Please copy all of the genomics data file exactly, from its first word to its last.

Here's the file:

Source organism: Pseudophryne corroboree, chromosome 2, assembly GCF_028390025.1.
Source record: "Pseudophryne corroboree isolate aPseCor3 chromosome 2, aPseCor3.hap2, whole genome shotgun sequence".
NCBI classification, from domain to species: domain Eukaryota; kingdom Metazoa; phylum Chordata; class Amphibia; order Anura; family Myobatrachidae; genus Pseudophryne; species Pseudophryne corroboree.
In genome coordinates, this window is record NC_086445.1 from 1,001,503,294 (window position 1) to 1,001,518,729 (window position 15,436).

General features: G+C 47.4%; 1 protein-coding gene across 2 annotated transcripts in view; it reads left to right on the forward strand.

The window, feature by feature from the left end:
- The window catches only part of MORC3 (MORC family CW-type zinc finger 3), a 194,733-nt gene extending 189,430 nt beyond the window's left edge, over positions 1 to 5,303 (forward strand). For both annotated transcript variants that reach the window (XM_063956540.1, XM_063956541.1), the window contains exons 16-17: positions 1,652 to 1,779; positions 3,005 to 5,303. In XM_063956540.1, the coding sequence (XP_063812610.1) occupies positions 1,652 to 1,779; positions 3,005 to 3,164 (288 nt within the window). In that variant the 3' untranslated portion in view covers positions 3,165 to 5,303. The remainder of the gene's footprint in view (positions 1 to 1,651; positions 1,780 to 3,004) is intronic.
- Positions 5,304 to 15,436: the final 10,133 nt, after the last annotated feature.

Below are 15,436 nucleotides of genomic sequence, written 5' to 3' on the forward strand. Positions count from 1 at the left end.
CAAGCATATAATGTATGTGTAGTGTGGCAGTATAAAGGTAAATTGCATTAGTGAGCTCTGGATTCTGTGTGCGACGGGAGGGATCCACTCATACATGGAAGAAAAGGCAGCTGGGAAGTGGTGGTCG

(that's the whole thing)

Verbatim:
Source organism: Pseudophryne corroboree, chromosome 2, assembly GCF_028390025.1.
Source record: "Pseudophryne corroboree isolate aPseCor3 chromosome 2, aPseCor3.hap2, whole genome shotgun sequence".
NCBI classification, from domain to species: domain Eukaryota; kingdom Metazoa; phylum Chordata; class Amphibia; order Anura; family Myobatrachidae; genus Pseudophryne; species Pseudophryne corroboree.
In genome coordinates, this window is record NC_086445.1 from 1,001,503,294 (window position 1) to 1,001,518,729 (window position 15,436).

General features: G+C 47.4%; 1 protein-coding gene across 2 annotated transcripts in view; it reads left to right on the forward strand.

The window, feature by feature from the left end:
- The window catches only part of MORC3 (MORC family CW-type zinc finger 3), a 194,733-nt gene extending 189,430 nt beyond the window's left edge, over positions 1 to 5,303 (forward strand). For both annotated transcript variants that reach the window (XM_063956540.1, XM_063956541.1), the window contains exons 16-17: positions 1,652 to 1,779; positions 3,005 to 5,303. In XM_063956540.1, the coding sequence (XP_063812610.1) occupies positions 1,652 to 1,779; positions 3,005 to 3,164 (288 nt within the window). In that variant the 3' untranslated portion in view covers positions 3,165 to 5,303. The remainder of the gene's footprint in view (positions 1 to 1,651; positions 1,780 to 3,004) is intronic.
- Positions 5,304 to 15,436: the final 10,133 nt, after the last annotated feature.

Below are 15,436 nucleotides of genomic sequence, written 5' to 3' on the forward strand. Positions count from 1 at the left end.
CAAGCATATAATGTATGTGTAGTGTGGCAGTATAAAGGTAAATTGCATTAGTGAGCTCTGGATTCTGTGTGCGACGGGAGGGATCCACTCATACATGGAAGAAAAGGCAGCTGGGAAGTGGTGGTCG